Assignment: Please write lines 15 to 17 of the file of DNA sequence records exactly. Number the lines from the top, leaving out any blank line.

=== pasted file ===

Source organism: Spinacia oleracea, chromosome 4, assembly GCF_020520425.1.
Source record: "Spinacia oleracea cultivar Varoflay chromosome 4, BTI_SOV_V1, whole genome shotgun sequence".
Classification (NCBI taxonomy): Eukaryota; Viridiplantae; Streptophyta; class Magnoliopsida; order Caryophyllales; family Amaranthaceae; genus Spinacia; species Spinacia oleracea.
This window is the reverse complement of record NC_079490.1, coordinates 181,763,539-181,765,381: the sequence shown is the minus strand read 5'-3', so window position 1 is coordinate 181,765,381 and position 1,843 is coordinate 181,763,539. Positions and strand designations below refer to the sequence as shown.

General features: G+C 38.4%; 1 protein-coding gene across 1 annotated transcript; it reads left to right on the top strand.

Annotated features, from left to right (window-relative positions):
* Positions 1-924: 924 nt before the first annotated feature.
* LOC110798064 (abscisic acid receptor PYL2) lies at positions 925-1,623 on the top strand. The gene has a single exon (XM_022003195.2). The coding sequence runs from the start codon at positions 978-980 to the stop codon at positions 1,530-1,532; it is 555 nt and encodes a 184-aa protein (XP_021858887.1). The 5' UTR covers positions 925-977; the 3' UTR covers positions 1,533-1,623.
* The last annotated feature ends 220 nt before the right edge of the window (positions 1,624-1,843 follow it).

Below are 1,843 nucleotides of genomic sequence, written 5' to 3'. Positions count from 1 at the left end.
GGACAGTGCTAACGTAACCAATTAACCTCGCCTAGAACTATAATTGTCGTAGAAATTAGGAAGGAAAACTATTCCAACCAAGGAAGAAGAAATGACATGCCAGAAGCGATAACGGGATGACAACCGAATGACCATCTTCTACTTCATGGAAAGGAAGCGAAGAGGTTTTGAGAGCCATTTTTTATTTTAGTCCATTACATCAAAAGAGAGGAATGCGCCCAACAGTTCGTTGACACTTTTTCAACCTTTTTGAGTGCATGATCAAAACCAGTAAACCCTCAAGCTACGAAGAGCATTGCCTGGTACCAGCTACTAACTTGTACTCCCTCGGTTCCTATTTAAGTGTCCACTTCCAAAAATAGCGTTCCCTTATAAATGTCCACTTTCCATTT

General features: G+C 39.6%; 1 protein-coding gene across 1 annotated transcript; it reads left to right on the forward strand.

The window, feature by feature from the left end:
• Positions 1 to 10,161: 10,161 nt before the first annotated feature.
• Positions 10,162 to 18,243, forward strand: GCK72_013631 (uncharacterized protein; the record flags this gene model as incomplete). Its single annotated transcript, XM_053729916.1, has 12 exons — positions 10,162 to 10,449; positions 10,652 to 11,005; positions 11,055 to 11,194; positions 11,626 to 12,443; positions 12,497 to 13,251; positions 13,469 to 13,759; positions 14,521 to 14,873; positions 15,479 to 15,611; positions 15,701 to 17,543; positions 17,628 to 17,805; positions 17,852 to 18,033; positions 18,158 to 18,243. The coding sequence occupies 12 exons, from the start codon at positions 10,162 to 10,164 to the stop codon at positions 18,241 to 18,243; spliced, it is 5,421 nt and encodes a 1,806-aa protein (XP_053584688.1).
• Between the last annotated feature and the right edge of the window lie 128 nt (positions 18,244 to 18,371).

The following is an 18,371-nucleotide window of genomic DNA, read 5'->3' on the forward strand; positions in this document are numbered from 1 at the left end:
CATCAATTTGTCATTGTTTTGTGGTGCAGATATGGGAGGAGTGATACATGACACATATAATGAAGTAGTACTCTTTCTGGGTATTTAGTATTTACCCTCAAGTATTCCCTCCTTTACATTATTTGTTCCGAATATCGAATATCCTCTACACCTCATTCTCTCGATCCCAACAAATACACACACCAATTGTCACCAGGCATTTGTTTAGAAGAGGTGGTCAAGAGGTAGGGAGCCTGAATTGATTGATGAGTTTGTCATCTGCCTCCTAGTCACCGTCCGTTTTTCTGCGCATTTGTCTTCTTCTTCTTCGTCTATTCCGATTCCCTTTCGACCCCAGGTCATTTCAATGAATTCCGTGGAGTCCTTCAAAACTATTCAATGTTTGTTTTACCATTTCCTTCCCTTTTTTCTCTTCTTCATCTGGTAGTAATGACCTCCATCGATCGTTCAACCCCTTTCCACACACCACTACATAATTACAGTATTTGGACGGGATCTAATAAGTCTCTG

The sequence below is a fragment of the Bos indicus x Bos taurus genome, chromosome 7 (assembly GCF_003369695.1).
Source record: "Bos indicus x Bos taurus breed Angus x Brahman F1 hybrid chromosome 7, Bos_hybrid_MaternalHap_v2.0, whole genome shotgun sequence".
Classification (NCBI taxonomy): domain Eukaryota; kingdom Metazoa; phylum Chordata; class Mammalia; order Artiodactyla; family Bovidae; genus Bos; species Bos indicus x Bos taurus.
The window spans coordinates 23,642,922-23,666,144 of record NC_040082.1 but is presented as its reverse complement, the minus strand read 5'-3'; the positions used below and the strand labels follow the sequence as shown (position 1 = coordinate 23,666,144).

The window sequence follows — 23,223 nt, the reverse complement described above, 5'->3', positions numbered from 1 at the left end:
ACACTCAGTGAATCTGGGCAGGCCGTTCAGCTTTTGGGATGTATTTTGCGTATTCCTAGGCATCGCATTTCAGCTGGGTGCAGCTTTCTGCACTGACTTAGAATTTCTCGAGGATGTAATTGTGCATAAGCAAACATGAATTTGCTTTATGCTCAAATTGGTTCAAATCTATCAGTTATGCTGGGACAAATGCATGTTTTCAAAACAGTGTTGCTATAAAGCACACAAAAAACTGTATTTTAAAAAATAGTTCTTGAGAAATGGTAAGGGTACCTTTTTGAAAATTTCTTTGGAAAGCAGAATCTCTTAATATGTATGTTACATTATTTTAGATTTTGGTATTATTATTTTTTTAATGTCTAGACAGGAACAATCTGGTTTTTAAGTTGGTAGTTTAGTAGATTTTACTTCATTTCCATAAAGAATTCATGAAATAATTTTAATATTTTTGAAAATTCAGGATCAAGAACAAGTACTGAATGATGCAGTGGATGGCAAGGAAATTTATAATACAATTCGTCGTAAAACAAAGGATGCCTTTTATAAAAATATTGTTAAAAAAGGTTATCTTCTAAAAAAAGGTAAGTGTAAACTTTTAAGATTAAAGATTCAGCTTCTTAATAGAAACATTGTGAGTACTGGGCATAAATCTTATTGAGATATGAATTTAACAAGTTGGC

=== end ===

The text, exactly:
• Positions 10,162 to 18,243, forward strand: GCK72_013631 (uncharacterized protein; the record flags this gene model as incomplete). Its single annotated transcript, XM_053729916.1, has 12 exons — positions 10,162 to 10,449; positions 10,652 to 11,005; positions 11,055 to 11,194; positions 11,626 to 12,443; positions 12,497 to 13,251; positions 13,469 to 13,759; positions 14,521 to 14,873; positions 15,479 to 15,611; positions 15,701 to 17,543; positions 17,628 to 17,805; positions 17,852 to 18,033; positions 18,158 to 18,243. The coding sequence occupies 12 exons, from the start codon at positions 10,162 to 10,164 to the stop codon at positions 18,241 to 18,243; spliced, it is 5,421 nt and encodes a 1,806-aa protein (XP_053584688.1).
• Between the last annotated feature and the right edge of the window lie 128 nt (positions 18,244 to 18,371).

The following is an 18,371-nucleotide window of genomic DNA, read 5'->3' on the forward strand; positions in this document are numbered from 1 at the left end: